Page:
In an effort to provide physicians with a reliable and clinically useful method for risk factor evaluation, predictive scoring models have recently been proposed by several authors. These scoring tools consider objective criteria that identify patients who are most at risk for recurrent patellar instability and guide the formation of a treatment plan.6,41,42 A scoring model by Balcarek et al,6 known as the “Patellar Instability Severity score,” incorporates 6 risk factors (age, bilateral instability, patella alta, TT-TG distance, patellar tilt, and trochlear dysplasia) with a maximum score of 7 points. In their retrospective case control study of patients who were initially treated nonoperatively following first-time patella dislocation, patients who scored 4 to 7 points were nearly 5 times more likely to experience an early episode of re-dislocation (within 2 years) than those with a score of 0 to 3 points.6 The authors suggest this scoring tool may help identify which patients are likely to respond well to initial nonoperative treatment.
A novel scoring model by Hevesi et al,43 the “Recurrent Instability of the Patella score,” evaluates long-term risk of recurrent dislocation in patients with first-time instability utilizing 4 risk factors. This model is advantageous as it was derived from data including both operative and nonoperative management of patients followed for an average of over 10 years. The Recurrent Instability of the Patella score incorporates age, skeletal maturity, trochlear dysplasia, and TT-TG/PL ratio into a 5-point scoring system (Table 1). Scores were categorized into low (0 to 1 points), intermediate (2 to 3 points), and high-risk (4 to 5 points) categories with a 10-year recurrence rate of 0.0%, 30.6%, and 79.2%, respectively in the patient population. Their study found stratification as low risk for recurrent instability to be highly sensitive (100% sensitivity, 12.3% specificity) for predicting the absence of recurrent dislocation whereas high-risk stratification was highly specific (89.7% specificity, 68.4% sensitivity) for predicting risk of recurrence. This score may be highly useful in identifying patients at high risk of recurrent instability over the long term and in guiding the treatment decisions.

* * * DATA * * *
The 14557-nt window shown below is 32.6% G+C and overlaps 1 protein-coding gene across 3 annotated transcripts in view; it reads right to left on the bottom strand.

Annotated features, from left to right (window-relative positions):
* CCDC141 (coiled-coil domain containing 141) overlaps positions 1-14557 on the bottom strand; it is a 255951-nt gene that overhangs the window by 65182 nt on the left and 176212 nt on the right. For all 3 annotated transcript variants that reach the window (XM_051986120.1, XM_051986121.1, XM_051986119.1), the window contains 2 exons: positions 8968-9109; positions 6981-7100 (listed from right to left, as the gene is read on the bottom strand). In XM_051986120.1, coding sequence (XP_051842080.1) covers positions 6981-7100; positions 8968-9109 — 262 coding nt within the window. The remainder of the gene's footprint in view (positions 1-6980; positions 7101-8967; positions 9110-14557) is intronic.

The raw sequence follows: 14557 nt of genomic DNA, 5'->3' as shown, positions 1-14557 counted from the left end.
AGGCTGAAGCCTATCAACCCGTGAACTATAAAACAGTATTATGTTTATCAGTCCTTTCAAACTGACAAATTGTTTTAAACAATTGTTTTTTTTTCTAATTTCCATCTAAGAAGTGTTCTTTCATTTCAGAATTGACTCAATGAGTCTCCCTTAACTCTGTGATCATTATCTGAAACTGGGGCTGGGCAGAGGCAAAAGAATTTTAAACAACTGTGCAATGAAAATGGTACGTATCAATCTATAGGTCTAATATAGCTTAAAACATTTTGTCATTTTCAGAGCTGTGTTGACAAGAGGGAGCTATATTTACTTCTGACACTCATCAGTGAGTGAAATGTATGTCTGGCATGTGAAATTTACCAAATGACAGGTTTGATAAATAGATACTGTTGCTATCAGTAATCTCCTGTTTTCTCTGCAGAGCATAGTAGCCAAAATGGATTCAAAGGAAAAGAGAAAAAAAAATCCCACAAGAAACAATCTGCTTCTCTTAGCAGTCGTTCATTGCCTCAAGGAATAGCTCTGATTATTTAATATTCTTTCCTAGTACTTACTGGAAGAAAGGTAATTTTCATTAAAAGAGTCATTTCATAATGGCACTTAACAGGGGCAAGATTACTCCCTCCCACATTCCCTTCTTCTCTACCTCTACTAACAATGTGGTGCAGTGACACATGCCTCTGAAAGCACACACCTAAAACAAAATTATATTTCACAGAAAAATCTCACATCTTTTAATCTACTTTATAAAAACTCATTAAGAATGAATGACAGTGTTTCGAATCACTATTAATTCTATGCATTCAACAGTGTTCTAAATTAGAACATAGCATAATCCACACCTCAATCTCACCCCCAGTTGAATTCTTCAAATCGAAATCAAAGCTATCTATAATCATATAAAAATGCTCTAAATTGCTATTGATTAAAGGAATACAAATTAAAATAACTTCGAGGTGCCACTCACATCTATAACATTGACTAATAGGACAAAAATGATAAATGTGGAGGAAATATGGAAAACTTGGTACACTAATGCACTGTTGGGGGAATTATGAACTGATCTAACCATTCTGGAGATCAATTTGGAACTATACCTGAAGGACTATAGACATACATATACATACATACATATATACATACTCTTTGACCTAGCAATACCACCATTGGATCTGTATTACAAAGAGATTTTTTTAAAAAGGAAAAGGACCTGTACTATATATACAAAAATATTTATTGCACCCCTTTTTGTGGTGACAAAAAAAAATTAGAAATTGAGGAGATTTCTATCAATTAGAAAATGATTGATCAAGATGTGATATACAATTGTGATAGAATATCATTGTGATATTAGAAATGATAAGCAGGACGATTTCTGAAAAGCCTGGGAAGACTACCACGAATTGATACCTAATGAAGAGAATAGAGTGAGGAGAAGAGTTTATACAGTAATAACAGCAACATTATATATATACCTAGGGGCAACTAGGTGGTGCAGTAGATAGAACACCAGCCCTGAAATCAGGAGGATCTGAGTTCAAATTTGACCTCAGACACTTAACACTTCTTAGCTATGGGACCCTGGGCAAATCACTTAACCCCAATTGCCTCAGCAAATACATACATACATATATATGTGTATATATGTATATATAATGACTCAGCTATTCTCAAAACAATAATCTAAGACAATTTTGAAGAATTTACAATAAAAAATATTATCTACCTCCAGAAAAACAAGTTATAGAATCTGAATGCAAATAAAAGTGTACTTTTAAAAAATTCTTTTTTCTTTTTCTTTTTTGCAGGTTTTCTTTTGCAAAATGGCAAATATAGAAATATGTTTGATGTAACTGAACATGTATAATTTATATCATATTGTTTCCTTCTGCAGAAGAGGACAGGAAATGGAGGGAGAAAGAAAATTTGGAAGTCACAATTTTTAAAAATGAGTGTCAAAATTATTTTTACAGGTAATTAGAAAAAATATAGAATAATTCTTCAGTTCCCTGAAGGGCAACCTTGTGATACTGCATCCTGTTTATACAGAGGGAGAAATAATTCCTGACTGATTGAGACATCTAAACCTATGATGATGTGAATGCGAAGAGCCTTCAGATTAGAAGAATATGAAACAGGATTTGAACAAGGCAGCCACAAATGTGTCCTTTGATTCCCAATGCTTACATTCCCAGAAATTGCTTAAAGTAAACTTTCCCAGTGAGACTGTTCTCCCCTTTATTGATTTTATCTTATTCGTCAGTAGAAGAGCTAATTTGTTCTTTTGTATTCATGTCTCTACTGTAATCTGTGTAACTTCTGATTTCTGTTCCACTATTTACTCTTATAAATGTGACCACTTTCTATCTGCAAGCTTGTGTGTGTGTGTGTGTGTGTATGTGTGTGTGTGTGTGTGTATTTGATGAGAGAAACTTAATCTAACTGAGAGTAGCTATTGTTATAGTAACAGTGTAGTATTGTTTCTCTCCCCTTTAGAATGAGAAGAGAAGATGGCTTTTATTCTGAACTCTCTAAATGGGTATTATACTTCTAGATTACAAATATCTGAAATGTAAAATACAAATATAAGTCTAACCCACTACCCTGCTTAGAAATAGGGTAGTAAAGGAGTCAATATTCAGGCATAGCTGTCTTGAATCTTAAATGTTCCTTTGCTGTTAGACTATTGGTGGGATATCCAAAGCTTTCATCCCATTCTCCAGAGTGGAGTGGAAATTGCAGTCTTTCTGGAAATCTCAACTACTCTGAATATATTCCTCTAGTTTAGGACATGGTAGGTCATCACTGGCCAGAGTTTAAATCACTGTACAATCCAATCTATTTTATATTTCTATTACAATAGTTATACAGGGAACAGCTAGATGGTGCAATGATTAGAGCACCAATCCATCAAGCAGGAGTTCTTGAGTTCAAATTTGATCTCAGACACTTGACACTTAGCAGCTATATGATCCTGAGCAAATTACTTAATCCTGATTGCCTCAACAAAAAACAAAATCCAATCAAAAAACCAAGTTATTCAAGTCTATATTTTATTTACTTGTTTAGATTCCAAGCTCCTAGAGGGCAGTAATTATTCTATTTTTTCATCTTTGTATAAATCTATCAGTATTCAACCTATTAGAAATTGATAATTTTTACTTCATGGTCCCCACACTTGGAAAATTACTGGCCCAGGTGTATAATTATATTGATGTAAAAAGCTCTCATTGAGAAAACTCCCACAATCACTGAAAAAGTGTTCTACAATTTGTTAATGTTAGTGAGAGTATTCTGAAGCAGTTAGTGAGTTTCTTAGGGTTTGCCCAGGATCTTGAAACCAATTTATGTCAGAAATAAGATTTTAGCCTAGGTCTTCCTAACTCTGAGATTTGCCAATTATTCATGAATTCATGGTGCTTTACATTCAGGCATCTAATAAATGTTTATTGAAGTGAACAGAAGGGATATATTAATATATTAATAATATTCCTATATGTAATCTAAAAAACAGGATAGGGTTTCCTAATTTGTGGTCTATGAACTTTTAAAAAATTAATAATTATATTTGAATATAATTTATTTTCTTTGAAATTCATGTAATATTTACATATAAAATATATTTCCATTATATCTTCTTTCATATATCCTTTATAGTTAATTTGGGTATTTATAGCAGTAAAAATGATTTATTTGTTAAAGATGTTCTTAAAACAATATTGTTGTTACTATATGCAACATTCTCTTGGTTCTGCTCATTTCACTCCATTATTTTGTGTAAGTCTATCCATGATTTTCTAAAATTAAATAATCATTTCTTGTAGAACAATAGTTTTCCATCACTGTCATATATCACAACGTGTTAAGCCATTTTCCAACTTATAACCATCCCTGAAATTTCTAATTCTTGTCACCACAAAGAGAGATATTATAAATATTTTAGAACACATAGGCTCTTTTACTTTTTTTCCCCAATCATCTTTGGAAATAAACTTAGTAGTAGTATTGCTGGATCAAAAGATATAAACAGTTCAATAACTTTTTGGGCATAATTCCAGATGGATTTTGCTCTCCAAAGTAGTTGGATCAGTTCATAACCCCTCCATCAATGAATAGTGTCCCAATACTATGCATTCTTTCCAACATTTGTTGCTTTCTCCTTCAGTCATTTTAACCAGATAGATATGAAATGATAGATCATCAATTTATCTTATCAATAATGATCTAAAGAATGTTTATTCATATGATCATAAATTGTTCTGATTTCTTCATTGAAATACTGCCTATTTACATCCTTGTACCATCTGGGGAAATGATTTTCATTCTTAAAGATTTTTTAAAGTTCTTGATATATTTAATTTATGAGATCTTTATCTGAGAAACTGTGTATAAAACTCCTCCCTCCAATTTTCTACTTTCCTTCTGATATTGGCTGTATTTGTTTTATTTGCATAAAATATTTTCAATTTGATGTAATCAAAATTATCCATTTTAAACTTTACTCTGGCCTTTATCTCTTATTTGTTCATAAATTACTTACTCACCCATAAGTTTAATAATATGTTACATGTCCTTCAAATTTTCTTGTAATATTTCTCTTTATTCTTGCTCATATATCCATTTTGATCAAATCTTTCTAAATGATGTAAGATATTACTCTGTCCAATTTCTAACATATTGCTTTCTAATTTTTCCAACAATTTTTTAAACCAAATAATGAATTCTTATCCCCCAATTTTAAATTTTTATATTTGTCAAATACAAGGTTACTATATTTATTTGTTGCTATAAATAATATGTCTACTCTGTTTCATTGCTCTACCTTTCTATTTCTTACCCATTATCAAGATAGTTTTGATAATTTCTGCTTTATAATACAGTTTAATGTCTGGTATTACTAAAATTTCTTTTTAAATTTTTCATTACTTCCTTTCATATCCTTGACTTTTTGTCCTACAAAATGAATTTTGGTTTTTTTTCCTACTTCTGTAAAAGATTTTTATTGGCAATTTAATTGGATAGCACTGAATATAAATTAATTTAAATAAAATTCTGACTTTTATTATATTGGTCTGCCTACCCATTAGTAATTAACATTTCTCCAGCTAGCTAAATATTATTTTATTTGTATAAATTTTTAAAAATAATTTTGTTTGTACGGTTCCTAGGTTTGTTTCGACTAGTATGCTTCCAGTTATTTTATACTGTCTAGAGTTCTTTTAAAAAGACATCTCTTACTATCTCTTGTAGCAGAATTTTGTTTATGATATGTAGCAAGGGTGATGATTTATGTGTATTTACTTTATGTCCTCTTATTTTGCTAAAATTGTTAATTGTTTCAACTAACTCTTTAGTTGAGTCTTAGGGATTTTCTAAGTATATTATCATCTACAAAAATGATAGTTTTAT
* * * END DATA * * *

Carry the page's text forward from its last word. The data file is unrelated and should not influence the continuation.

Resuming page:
Because of the multifactorial nature of patellar instability risk assessment, an ideal treatment algorithm has not yet been developed and universally accepted. Certain pathologies necessitate early surgical intervention, such as loose bodies associated with osteochondral injuries of the lateral femoral condyle or patella. Such loose bodies may necessitate early surgical intervention when symptomatic (ie, causing mechanical symptoms) and/or amenable to operative fixation. The decision to pursue operative stabilization in these patients, or in those first-time dislocators without loose fragments, should consider the presence of individual risk factors and involve active discussion with the patient with regard to their goals, concerns, and expectations. Similar to an adolescent male contact athlete who has a >75% chance of recurrent shoulder instability following 1 glenohumeral dislocation,44,45 a skeletally immature 14 year-old with trochlear dysplasia and an elevated TT-TG/PL has an 80% chance of recurrent patellar instability after 1 lateral patella dislocation.43 Recognition of this increased risk of subsequent dislocation that includes the possibility of additional chondral damage is therefore imperative and should frame the discussion of surgical stabilization in these patients.
The authors’ preferred treatment algorithm is presented in Figure 3. Nonoperative management consists of full weight bearing as tolerated and gradual progression of range-of-motion, proprioception, and strength rehabilitation. If a large knee effusion is present on initial presentation, a therapeutic knee arthrocentesis may be considered for pain relief and to reduce tension on the MPFL and medial retinaculum. Fat globules present in the aspirated fluid it may also suggest an osteochondral injury. Full return-to-sport can be achieved between 6 to 12 weeks after injury based on full active range-of-motion, minimal functional strength deficits, and a satisfactory clinical examination. Stabilizing procedures in those identified at high risk for re-dislocation can be utilized based on the presence or absence of the underlying abnormalities described above. MPFL reconstruction is usually performed in all cases, and possible additional procedures include TT osteotomy, trochleoplasty, and lateral lengthening. In the absence of indications for early intervention, surgical timing is individualized, but is often delayed several weeks until the patient has regained full range-of-motion and the acute effusion has subsided.
First-time patella dislocations present a challenge to the treating physician when deciding between operative and nonoperative management. Although many of these injuries can be managed successfully without surgical intervention, certain findings on history, physical examination, and/or imaging should alert the physician to an increased risk of recurrence. A discussion with the patient with regard to their specific risk factors for re-dislocation should follow, and the goals and expectations of treatment should be elicited. Recently published predictive scoring models may be useful to help frame the discussion and guide decision making with regard to the treatment.